Who today from Tianjin has been issuing a series of strongly worded statements rebuking the United States, blaming the United States for the current quote, stalemate and relations and also this, I'll bring it up for you. He says this quote, China has never gone to others doorsteps to provoke trouble. It is the United States, not anybody else who is the inventor and patent and intellectual property owner of coercive diplomacy, unquote.


This meeting in Tianjin, it comes at a time of deepening tension between the U.S. and China, especially after that first high-level summit that took place under the Biden administration between U.S. and China in Alaska in March that erupted in that high profile and very public confrontation. Since then, both sides have been trading diplomatic barbs as well as tit for tat sanctions, given the current tone and the relationship.

A number of political watchers and China watchers have been talking to say that it is not likely that any significant outcomes will come out of these high-level talks in Tianjin.

But they are talking. And if the talks go relatively smoothly, there is a chance that it could pave the way to a Xi Jinping and Joe Biden summit that could possibly take place on the sidelines of the G20 meeting to take place in Italy in late October. Laura.

JARRETT: Something to watch for, for sure. All right, Kristie.


JARRETT: Thank you.

ROMANS: All right, to the economy now. Call it a vote of confidence and America's ability to rebound the pandemic. Global investors poured more than $900 billion into U.S. stocks, bonds and mutual funds in the first half of the year. That is the most since 1992. That's according to data from Refinitiv. Of course this is looking in the rearview mirror.

More recently, the Delta variant has sparked concern it could threaten the pace of that recovery. Another surge in coronavirus cases could prevent supply chains from recovering which will keep the pressure up on prices for shoppers, remember consumer prices inflation rose 5.4% over the past year the biggest jump in inflation in 13 years.

JARRETT: Louisiana GOP Congressman Clay Higgins revealing he now has coronavirus for the second time. Higgins has not said whether he's been vaccinated although he has encouraged other people to get their shot. It's also unclear when he was last around his Republican colleagues. Louisiana has had one of the highest rates of new cases in the country and is among the -- has among the lowest vaccination rates not a great combination.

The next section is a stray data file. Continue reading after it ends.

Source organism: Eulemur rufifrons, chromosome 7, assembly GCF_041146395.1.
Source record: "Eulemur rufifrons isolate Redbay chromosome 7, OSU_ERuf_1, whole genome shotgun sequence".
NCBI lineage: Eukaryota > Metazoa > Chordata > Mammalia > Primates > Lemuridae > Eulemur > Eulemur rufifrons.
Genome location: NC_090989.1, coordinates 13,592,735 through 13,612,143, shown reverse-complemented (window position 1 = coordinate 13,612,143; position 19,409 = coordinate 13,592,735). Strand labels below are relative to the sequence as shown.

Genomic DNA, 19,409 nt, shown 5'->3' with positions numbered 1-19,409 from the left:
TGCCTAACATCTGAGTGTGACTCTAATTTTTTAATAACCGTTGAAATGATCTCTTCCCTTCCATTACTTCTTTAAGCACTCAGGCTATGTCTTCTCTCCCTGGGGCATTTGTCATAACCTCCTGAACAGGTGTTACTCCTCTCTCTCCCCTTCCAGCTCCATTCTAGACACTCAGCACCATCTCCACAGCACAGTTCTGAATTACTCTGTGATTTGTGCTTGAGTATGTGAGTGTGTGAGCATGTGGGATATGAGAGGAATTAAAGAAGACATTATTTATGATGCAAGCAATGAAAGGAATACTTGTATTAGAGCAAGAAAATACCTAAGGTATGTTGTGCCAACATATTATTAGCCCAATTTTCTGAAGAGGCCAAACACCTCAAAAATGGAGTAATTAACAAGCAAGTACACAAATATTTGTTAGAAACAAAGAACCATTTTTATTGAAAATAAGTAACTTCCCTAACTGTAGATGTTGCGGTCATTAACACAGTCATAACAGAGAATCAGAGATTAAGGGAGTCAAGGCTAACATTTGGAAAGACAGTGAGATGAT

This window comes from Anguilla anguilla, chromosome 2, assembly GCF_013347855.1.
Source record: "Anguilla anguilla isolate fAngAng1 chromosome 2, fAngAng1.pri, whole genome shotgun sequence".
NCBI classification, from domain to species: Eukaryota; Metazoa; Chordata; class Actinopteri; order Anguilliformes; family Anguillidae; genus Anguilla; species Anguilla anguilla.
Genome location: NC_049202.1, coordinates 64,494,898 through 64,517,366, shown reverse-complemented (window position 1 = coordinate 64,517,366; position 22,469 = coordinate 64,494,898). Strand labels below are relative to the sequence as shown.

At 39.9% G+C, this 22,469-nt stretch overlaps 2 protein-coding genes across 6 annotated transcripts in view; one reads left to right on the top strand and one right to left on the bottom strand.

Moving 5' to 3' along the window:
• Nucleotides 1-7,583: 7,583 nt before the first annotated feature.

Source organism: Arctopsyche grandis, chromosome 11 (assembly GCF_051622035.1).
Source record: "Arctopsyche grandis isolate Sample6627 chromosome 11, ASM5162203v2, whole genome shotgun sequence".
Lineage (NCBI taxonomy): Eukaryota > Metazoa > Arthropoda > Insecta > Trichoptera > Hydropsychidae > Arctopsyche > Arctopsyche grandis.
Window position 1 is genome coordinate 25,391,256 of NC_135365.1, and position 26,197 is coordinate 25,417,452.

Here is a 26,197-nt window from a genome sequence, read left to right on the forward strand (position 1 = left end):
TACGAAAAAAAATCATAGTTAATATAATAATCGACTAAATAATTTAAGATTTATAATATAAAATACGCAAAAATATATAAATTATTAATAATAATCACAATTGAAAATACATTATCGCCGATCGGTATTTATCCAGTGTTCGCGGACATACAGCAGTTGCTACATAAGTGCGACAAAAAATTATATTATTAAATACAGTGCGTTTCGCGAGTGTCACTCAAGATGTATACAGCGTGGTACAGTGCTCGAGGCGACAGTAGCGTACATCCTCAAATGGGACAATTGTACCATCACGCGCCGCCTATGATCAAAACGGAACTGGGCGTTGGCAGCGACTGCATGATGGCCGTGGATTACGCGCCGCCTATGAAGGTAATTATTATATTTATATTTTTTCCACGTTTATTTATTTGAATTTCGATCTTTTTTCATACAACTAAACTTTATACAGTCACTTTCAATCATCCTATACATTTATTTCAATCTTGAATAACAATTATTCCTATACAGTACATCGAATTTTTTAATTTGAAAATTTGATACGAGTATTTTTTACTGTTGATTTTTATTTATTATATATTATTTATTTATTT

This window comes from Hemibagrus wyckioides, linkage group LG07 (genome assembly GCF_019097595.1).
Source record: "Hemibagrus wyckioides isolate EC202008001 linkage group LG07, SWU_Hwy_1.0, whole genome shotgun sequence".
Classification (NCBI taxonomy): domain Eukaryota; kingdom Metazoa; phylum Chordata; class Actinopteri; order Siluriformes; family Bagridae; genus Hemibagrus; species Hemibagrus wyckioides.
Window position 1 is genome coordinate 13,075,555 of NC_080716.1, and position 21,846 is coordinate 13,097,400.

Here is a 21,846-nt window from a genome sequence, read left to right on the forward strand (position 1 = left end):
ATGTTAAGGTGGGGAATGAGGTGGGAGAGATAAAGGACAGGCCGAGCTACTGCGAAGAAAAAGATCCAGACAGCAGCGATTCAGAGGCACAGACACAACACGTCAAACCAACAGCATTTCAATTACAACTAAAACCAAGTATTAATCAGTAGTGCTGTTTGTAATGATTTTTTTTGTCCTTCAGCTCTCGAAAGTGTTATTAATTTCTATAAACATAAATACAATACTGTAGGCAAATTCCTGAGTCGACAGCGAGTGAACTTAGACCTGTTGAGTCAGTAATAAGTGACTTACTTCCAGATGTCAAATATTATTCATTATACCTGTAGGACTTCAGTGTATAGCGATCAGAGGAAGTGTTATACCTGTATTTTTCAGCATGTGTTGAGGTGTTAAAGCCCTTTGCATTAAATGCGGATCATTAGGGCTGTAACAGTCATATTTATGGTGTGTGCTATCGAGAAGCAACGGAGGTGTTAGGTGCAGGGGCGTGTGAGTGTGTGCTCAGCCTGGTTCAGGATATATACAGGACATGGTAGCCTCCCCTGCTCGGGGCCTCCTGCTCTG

ROMANS: And of course, what I've heard among the vaccine hesitancy in some cases is, oh, I had a mild form of --

JARRETT: I already have.

ROMANS: -- coronavirus. I don't need it. I have the antibodies. Do you know you still have the antibodies? Because if you're being reinfected you probably don't. That is why the CDC recommends that you be vaccinated even if you have had coronavirus.

JARRETT: Is very important reminder. We'll be right back.




GEN. KENNETH MCKENZIE, U.S. CENTRAL COMMAND: So we will continue to support the Afghan forces even after that 31 August day, it will generally be from over the horizon. And that will be a significant change. And then it will be time for the -- for Afghan forces to fight and carry on the battle themselves. We spent a lot of time training them, now is their moment, now is the time for that very stern test that I noted earlier they're going to face.


JARRETT: That's the head of U.S. Central Command vowing to continue airstrikes in support of Afghan military even after U.S. troops fully withdraw from Afghanistan at the end of August. Now violence has been escalating across Afghanistan with the Taliban, launching a sweeping offensive just days after U.S. led forces began their final withdrawal.

CNN's Nic Robertson is in London. Nic, good morning. Help us try to understand the thinking here. The U.S. was withdrawing but at the same time continuing these strikes.

NIC ROBERTSON, CNN INTERNATIONAL DIPLOMATIC EDITOR: And the strikes are really intended to change the momentum of what's happening on the battlefield at the moment. If you look at what the Taliban have done over the past few months is take a lot of rural territory around the country including a lot of key border connections connecting Afghanistan to Iran to Tajikistan, to Turkmenistan, to Uzbekistan, and even some of the border controls with Pakistan.

So, this narrative that the U.S. is drawing down, that it's pulling forces out, but it's going to maintain that over the horizon close air support is really designed to send a very clear message to the Taliban that the United States is not gone, because that close air support is seen as one of the key things that is given the Taliban the -- you know, the confidence that it can take on Afghan forces and beat them, which is what it -- which is what it's been doing. So there is that sort of changing the narrative apart there.

But Afghan officials worry about several things. One is, you know, I was in a briefing not so long ago with an Afghan official who said look this over the horizon, close air support over the horizon, being from bases not in Afghanistan, is not that potentially not going to work that well, because U.S. aircraft would have to overfly Pakistan. And there are concerns about doing that, about getting permission potentially and also about information getting passed in advanced the Taliban before airstrikes as a concern.

What the Afghans are doing is stepping up and trying to bring in some of the own Air Force recondition, some of their older helicopters. General McKenzie was also saying that there will be this over the horizon maintenance of Afghan aircraft, because that's been a huge part of the thing as well.